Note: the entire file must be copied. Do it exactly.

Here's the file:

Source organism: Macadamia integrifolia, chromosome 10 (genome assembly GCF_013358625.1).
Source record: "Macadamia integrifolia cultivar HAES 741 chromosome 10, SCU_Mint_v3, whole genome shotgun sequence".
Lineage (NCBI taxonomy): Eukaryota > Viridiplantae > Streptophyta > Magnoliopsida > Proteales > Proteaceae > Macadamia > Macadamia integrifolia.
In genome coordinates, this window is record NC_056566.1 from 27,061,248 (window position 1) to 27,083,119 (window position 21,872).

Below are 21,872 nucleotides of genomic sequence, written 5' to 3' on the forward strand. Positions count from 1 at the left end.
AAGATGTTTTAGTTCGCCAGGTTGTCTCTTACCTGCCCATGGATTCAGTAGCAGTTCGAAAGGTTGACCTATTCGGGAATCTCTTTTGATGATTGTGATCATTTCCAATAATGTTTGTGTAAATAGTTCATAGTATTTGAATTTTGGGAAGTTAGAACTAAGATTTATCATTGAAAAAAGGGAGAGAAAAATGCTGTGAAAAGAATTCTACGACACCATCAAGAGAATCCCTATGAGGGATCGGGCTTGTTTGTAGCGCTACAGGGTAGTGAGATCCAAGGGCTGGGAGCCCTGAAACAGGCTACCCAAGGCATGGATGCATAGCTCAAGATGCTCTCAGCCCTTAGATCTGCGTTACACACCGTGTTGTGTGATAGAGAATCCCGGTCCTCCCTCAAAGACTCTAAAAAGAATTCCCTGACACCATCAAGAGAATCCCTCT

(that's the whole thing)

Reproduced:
Source organism: Macadamia integrifolia, chromosome 10 (genome assembly GCF_013358625.1).
Source record: "Macadamia integrifolia cultivar HAES 741 chromosome 10, SCU_Mint_v3, whole genome shotgun sequence".
Lineage (NCBI taxonomy): Eukaryota > Viridiplantae > Streptophyta > Magnoliopsida > Proteales > Proteaceae > Macadamia > Macadamia integrifolia.
In genome coordinates, this window is record NC_056566.1 from 27,061,248 (window position 1) to 27,083,119 (window position 21,872).

Below are 21,872 nucleotides of genomic sequence, written 5' to 3' on the forward strand. Positions count from 1 at the left end.
AAGATGTTTTAGTTCGCCAGGTTGTCTCTTACCTGCCCATGGATTCAGTAGCAGTTCGAAAGGTTGACCTATTCGGGAATCTCTTTTGATGATTGTGATCATTTCCAATAATGTTTGTGTAAATAGTTCATAGTATTTGAATTTTGGGAAGTTAGAACTAAGATTTATCATTGAAAAAAGGGAGAGAAAAATGCTGTGAAAAGAATTCTACGACACCATCAAGAGAATCCCTATGAGGGATCGGGCTTGTTTGTAGCGCTACAGGGTAGTGAGATCCAAGGGCTGGGAGCCCTGAAACAGGCTACCCAAGGCATGGATGCATAGCTCAAGATGCTCTCAGCCCTTAGATCTGCGTTACACACCGTGTTGTGTGATAGAGAATCCCGGTCCTCCCTCAAAGACTCTAAAAAGAATTCCCTGACACCATCAAGAGAATCCCTCT